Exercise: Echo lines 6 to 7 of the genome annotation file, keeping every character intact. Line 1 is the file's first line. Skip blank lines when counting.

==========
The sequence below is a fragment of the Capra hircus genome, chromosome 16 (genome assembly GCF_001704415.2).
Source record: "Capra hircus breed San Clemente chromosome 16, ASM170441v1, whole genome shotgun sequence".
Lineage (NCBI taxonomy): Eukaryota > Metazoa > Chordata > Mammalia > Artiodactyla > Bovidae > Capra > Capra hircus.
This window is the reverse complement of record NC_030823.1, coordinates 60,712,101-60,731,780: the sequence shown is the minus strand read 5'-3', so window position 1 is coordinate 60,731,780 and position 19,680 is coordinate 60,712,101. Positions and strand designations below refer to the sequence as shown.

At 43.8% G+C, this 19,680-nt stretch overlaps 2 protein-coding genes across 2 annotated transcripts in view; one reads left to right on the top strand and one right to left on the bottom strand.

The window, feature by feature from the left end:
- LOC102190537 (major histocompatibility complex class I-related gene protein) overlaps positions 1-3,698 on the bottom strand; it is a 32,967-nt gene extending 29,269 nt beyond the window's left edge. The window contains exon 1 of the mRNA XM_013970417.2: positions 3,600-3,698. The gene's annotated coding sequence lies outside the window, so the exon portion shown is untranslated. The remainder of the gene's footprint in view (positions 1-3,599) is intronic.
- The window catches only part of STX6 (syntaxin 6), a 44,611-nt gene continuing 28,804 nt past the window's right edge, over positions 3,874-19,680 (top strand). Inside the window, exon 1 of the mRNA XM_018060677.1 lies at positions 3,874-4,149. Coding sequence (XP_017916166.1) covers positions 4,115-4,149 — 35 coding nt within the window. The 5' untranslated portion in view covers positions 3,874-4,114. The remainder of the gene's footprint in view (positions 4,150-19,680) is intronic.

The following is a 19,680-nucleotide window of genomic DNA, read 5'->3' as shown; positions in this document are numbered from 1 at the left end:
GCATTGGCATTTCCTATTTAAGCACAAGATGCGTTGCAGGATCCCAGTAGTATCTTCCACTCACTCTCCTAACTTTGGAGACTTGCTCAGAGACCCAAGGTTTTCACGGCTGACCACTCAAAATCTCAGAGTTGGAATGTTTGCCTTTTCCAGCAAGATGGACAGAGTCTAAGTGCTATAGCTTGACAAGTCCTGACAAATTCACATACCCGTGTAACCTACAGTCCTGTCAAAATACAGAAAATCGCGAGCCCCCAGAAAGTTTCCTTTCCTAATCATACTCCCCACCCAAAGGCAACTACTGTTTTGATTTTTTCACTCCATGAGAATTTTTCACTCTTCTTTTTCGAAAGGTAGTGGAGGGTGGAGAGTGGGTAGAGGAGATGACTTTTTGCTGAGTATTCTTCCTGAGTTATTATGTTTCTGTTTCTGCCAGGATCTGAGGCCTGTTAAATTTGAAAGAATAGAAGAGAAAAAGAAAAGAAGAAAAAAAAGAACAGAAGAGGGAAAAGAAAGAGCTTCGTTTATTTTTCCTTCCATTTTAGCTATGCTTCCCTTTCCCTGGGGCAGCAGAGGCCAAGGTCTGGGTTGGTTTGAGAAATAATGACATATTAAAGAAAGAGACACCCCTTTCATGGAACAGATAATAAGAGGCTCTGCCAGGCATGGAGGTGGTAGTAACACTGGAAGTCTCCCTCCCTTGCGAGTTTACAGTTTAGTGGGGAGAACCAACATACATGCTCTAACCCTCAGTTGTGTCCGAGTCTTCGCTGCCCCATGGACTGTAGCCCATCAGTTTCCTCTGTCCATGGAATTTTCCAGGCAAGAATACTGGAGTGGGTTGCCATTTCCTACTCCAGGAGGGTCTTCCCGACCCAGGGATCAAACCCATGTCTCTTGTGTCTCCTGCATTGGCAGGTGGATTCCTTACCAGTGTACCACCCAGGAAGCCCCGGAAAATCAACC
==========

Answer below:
The window, feature by feature from the left end:
- LOC102190537 (major histocompatibility complex class I-related gene protein) overlaps positions 1-3,698 on the bottom strand; it is a 32,967-nt gene extending 29,269 nt beyond the window's left edge. The window contains exon 1 of the mRNA XM_013970417.2: positions 3,600-3,698. The gene's annotated coding sequence lies outside the window, so the exon portion shown is untranslated. The remainder of the gene's footprint in view (positions 1-3,599) is intronic.